Today, Delayed GPU Switching Comes To Linux
Phoronix: Today, Delayed GPU Switching Comes To Linux
Two days ago we reported on hybrid graphics coming to Linux in a crude form that allowed switching between graphics processors on notebook computers that utilize dual graphics processors, one that's meant to deliver the best energy efficient performance while the other GPU is for maximizing the graphics performance in demanding environments. Just 24 hours after this kernel patch hit the Internet it already went through four revisions by Red Hat's David Airlie, which delivered better switching and greater notebook compatibility...
I wonder if Dave Airlie is a robot?
That's possible. Is it me or we are getting better news from day to day ?
Originally Posted by Wyatt
Something is going on guys... some kind of virus is spreading among the opnsource community... can't be explained otherwise... one ton of great news every day is just too much ... but I'm sure we can handle them...
Congratulations for all the great work that made this possible!!!
Thanks to Albert Vilella for his blog (http://linux-hybrid-graphics.blogspot.com/) and perseverance!
Thanks to David Airlie for his astonishing rate of work!
If somebody could make some "How to" to test this on Fedora 12 (kernel 220.127.116.11-174.2.3.fc12.x86_64) it would be great, or better some .rpm package. I'm too inexperienced to try to build my own kernel with this patch (not that I didn't try...)
I have a normal desktop system, ASRock board with a IGP (Radeon HD3200), but also a Radeon HD 4770 is installed in the PCIe slot.
BIOS is configured to boot VGA from the PCIe.
What I'd like to know: Would it be possible to abuse this tool to reduce power consumption of the system by completly deactivating the IGP that's onboard?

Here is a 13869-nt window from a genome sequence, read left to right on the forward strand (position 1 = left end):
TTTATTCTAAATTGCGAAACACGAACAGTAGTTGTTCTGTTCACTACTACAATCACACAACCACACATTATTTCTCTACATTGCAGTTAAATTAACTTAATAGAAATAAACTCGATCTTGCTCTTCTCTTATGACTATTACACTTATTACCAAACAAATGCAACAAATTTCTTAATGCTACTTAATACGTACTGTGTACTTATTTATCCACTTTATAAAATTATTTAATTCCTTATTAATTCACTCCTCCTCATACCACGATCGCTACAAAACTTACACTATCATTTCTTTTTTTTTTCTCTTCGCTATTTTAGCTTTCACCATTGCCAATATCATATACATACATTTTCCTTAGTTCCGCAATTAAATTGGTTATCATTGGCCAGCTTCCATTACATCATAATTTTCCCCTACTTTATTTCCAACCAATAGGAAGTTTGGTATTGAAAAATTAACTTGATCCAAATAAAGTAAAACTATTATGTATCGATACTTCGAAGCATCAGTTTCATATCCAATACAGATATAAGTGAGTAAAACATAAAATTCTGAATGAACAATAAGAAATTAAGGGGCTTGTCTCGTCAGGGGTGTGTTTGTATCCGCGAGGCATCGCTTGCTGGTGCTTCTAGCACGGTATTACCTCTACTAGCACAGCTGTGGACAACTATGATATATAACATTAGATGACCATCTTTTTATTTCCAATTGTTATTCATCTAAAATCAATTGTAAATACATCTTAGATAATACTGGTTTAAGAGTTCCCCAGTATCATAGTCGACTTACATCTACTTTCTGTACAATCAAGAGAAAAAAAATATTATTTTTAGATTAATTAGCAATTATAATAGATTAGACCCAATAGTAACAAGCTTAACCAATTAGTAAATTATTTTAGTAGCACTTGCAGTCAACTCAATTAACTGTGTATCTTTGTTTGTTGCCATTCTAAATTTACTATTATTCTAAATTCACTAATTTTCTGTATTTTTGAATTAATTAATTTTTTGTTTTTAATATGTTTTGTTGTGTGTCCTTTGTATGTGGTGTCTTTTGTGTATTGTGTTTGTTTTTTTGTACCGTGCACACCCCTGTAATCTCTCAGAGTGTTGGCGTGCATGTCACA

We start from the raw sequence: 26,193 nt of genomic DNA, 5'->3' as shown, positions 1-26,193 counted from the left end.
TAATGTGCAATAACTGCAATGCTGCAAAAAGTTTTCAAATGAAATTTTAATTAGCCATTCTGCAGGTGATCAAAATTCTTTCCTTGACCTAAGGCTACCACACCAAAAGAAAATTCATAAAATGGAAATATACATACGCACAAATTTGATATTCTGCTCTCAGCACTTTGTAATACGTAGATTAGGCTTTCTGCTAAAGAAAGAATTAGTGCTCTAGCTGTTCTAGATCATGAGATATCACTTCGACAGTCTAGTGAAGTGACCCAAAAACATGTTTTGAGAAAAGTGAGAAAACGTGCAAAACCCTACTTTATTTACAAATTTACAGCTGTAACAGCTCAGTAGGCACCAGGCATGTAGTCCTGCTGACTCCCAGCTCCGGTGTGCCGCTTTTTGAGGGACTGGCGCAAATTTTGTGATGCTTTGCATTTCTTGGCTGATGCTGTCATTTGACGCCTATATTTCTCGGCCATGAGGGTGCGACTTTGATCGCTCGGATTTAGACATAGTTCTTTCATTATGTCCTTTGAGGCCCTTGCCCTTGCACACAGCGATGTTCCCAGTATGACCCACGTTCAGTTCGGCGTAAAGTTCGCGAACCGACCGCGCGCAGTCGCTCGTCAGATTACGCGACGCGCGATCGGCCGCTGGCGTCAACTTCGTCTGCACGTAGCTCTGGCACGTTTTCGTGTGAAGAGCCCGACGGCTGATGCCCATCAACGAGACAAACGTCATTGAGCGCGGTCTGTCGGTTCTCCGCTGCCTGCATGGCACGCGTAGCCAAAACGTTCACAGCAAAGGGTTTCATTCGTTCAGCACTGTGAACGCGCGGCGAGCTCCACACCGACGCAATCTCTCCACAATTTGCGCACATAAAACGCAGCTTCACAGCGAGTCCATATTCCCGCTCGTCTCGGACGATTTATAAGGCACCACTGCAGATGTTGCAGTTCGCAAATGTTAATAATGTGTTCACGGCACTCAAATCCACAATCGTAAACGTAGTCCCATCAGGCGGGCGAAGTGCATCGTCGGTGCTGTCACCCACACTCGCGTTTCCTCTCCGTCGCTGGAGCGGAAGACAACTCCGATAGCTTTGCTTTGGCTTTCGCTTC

disabling one of the available graphics cards
I would like to know the same thing myself.
Originally Posted by LiquidAcid
If the IGP is not completely disabled, it would draw power and also produce unnecessary heat. The heatsink gets pretty hot.
And conversely, if one does not need the dedicated graphics for a while, it would be good if there was some way to disable it completely without having to physically remove it.
This is awesome.
The ideal scenario would be the ability to switch it on the fly, while X Server is still running. Judging the pace from the outside looking in, we'll have it some time next week. :P
I'm guessing the code necessary to make this work would also have to be written on X.org's end.
The acpi methods used by the tool are only available on hybrid laptops. You could however suspend cards cards that are not in use (doesn't disable the card completely, but puts it in D3 sleep).
oh, where linux would be without red hat and it's developers....
seriously, imagine if redhat was a closed source company.
linux would be sooo behind.